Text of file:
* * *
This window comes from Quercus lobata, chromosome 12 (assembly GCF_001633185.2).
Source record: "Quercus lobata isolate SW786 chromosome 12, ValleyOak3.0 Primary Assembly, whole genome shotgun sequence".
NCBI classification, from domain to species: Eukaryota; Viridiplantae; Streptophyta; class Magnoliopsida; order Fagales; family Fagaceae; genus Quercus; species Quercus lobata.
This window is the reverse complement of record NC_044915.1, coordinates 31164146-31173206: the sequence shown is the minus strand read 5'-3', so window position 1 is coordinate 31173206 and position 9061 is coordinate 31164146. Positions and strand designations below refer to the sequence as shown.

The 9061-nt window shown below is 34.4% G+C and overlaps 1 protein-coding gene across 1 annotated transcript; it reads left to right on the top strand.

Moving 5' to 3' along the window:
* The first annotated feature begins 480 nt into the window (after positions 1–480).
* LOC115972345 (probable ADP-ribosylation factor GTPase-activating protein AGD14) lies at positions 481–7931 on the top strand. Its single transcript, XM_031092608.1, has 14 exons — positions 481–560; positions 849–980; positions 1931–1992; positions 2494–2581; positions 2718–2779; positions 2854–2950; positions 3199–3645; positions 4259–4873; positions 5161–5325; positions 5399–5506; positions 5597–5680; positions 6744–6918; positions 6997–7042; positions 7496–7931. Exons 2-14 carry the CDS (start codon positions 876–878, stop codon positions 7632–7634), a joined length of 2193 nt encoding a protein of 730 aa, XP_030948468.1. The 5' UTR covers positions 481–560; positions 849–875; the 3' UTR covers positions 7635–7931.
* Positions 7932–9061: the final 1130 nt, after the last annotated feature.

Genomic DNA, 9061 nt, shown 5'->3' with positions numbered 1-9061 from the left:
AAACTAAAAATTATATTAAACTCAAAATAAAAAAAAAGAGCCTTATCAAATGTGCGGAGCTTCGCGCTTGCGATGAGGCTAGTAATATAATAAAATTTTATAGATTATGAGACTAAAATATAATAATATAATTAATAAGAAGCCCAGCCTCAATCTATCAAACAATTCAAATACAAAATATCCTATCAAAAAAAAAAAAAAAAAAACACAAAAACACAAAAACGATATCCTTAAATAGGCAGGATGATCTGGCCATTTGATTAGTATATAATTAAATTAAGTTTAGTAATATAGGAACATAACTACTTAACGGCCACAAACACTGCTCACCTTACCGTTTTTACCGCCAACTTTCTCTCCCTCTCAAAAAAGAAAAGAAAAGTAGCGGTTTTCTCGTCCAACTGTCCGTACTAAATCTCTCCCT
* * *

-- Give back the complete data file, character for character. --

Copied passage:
This window comes from Quercus lobata, chromosome 12 (assembly GCF_001633185.2).
Source record: "Quercus lobata isolate SW786 chromosome 12, ValleyOak3.0 Primary Assembly, whole genome shotgun sequence".
NCBI classification, from domain to species: Eukaryota; Viridiplantae; Streptophyta; class Magnoliopsida; order Fagales; family Fagaceae; genus Quercus; species Quercus lobata.
This window is the reverse complement of record NC_044915.1, coordinates 31164146-31173206: the sequence shown is the minus strand read 5'-3', so window position 1 is coordinate 31173206 and position 9061 is coordinate 31164146. Positions and strand designations below refer to the sequence as shown.

The 9061-nt window shown below is 34.4% G+C and overlaps 1 protein-coding gene across 1 annotated transcript; it reads left to right on the top strand.

Moving 5' to 3' along the window:
* The first annotated feature begins 480 nt into the window (after positions 1–480).
* LOC115972345 (probable ADP-ribosylation factor GTPase-activating protein AGD14) lies at positions 481–7931 on the top strand. Its single transcript, XM_031092608.1, has 14 exons — positions 481–560; positions 849–980; positions 1931–1992; positions 2494–2581; positions 2718–2779; positions 2854–2950; positions 3199–3645; positions 4259–4873; positions 5161–5325; positions 5399–5506; positions 5597–5680; positions 6744–6918; positions 6997–7042; positions 7496–7931. Exons 2-14 carry the CDS (start codon positions 876–878, stop codon positions 7632–7634), a joined length of 2193 nt encoding a protein of 730 aa, XP_030948468.1. The 5' UTR covers positions 481–560; positions 849–875; the 3' UTR covers positions 7635–7931.
* Positions 7932–9061: the final 1130 nt, after the last annotated feature.

Genomic DNA, 9061 nt, shown 5'->3' with positions numbered 1-9061 from the left:
AAACTAAAAATTATATTAAACTCAAAATAAAAAAAAAGAGCCTTATCAAATGTGCGGAGCTTCGCGCTTGCGATGAGGCTAGTAATATAATAAAATTTTATAGATTATGAGACTAAAATATAATAATATAATTAATAAGAAGCCCAGCCTCAATCTATCAAACAATTCAAATACAAAATATCCTATCAAAAAAAAAAAAAAAAAAACACAAAAACACAAAAACGATATCCTTAAATAGGCAGGATGATCTGGCCATTTGATTAGTATATAATTAAATTAAGTTTAGTAATATAGGAACATAACTACTTAACGGCCACAAACACTGCTCACCTTACCGTTTTTACCGCCAACTTTCTCTCCCTCTCAAAAAAGAAAAGAAAAGTAGCGGTTTTCTCGTCCAACTGTCCGTACTAAATCTCTCCCT